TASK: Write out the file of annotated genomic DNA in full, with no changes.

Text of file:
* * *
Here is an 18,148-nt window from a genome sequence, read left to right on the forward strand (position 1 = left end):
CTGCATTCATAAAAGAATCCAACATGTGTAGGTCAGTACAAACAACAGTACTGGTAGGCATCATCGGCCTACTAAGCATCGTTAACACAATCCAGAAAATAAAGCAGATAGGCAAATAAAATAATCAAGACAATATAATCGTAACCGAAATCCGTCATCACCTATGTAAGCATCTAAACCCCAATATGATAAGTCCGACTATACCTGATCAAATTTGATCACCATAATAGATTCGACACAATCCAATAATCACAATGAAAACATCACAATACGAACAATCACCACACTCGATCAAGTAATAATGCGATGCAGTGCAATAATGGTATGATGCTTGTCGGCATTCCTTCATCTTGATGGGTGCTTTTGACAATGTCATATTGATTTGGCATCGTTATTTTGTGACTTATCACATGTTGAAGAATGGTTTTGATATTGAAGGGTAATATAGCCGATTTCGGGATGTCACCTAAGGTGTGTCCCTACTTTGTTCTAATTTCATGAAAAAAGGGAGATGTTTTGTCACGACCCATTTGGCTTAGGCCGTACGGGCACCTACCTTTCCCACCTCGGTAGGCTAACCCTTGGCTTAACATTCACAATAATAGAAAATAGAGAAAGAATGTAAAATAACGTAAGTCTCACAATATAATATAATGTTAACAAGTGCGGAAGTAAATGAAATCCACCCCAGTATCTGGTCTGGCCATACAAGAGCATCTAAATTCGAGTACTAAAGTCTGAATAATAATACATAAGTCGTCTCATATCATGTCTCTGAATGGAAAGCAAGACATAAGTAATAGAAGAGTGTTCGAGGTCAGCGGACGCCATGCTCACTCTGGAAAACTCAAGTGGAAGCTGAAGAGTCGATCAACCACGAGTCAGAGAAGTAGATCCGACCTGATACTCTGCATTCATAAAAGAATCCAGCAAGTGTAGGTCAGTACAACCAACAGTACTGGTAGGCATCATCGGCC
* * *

Here is an 18,148-nt window from a genome sequence, read left to right on the forward strand (position 1 = left end):
CTGCATTCATAAAAGAATCCAACATGTGTAGGTCAGTACAAACAACAGTACTGGTAGGCATCATCGGCCTACTAAGCATCGTTAACACAATCCAGAAAATAAAGCAGATAGGCAAATAAAATAATCAAGACAATATAATCGTAACCGAAATCCGTCATCACCTATGTAAGCATCTAAACCCCAATATGATAAGTCCGACTATACCTGATCAAATTTGATCACCATAATAGATTCGACACAATCCAATAATCACAATGAAAACATCACAATACGAACAATCACCACACTCGATCAAGTAATAATGCGATGCAGTGCAATAATGGTATGATGCTTGTCGGCATTCCTTCATCTTGATGGGTGCTTTTGACAATGTCATATTGATTTGGCATCGTTATTTTGTGACTTATCACATGTTGAAGAATGGTTTTGATATTGAAGGGTAATATAGCCGATTTCGGGATGTCACCTAAGGTGTGTCCCTACTTTGTTCTAATTTCATGAAAAAAGGGAGATGTTTTGTCACGACCCATTTGGCTTAGGCCGTACGGGCACCTACCTTTCCCACCTCGGTAGGCTAACCCTTGGCTTAACATTCACAATAATAGAAAATAGAGAAAGAATGTAAAATAACGTAAGTCTCACAATATAATATAATGTTAACAAGTGCGGAAGTAAATGAAATCCACCCCAGTATCTGGTCTGGCCATACAAGAGCATCTAAATTCGAGTACTAAAGTCTGAATAATAATACATAAGTCGTCTCATATCATGTCTCTGAATGGAAAGCAAGACATAAGTAATAGAAGAGTGTTCGAGGTCAGCGGACGCCATGCTCACTCTGGAAAACTCAAGTGGAAGCTGAAGAGTCGATCAACCACGAGTCAGAGAAGTAGATCCGACCTGATACTCTGCATTCATAAAAGAATCCAGCAAGTGTAGGTCAGTACAACCAACAGTACTGGTAGGCATCATCGGCC